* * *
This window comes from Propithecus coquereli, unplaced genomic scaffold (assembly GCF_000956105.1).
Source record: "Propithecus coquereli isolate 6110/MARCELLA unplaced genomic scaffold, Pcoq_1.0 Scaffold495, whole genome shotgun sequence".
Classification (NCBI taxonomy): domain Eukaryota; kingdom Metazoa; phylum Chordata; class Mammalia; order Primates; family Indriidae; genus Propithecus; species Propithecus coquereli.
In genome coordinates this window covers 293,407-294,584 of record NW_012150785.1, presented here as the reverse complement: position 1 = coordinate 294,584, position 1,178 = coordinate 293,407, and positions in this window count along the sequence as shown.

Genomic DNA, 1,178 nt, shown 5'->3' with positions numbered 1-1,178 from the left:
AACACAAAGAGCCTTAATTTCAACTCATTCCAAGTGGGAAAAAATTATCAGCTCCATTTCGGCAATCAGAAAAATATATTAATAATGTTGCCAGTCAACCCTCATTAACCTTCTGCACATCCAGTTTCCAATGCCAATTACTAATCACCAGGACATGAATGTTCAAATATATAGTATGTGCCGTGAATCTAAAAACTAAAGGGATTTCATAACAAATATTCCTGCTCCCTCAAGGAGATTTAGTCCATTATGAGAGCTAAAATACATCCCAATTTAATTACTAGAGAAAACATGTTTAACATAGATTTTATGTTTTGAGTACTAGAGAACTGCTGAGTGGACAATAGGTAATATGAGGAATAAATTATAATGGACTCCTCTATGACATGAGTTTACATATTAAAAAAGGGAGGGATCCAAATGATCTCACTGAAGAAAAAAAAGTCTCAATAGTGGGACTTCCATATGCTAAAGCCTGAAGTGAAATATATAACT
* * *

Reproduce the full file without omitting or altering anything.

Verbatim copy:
This window comes from Propithecus coquereli, unplaced genomic scaffold (assembly GCF_000956105.1).
Source record: "Propithecus coquereli isolate 6110/MARCELLA unplaced genomic scaffold, Pcoq_1.0 Scaffold495, whole genome shotgun sequence".
Classification (NCBI taxonomy): domain Eukaryota; kingdom Metazoa; phylum Chordata; class Mammalia; order Primates; family Indriidae; genus Propithecus; species Propithecus coquereli.
In genome coordinates this window covers 293,407-294,584 of record NW_012150785.1, presented here as the reverse complement: position 1 = coordinate 294,584, position 1,178 = coordinate 293,407, and positions in this window count along the sequence as shown.

Genomic DNA, 1,178 nt, shown 5'->3' with positions numbered 1-1,178 from the left:
AACACAAAGAGCCTTAATTTCAACTCATTCCAAGTGGGAAAAAATTATCAGCTCCATTTCGGCAATCAGAAAAATATATTAATAATGTTGCCAGTCAACCCTCATTAACCTTCTGCACATCCAGTTTCCAATGCCAATTACTAATCACCAGGACATGAATGTTCAAATATATAGTATGTGCCGTGAATCTAAAAACTAAAGGGATTTCATAACAAATATTCCTGCTCCCTCAAGGAGATTTAGTCCATTATGAGAGCTAAAATACATCCCAATTTAATTACTAGAGAAAACATGTTTAACATAGATTTTATGTTTTGAGTACTAGAGAACTGCTGAGTGGACAATAGGTAATATGAGGAATAAATTATAATGGACTCCTCTATGACATGAGTTTACATATTAAAAAAGGGAGGGATCCAAATGATCTCACTGAAGAAAAAAAAGTCTCAATAGTGGGACTTCCATATGCTAAAGCCTGAAGTGAAATATATAACT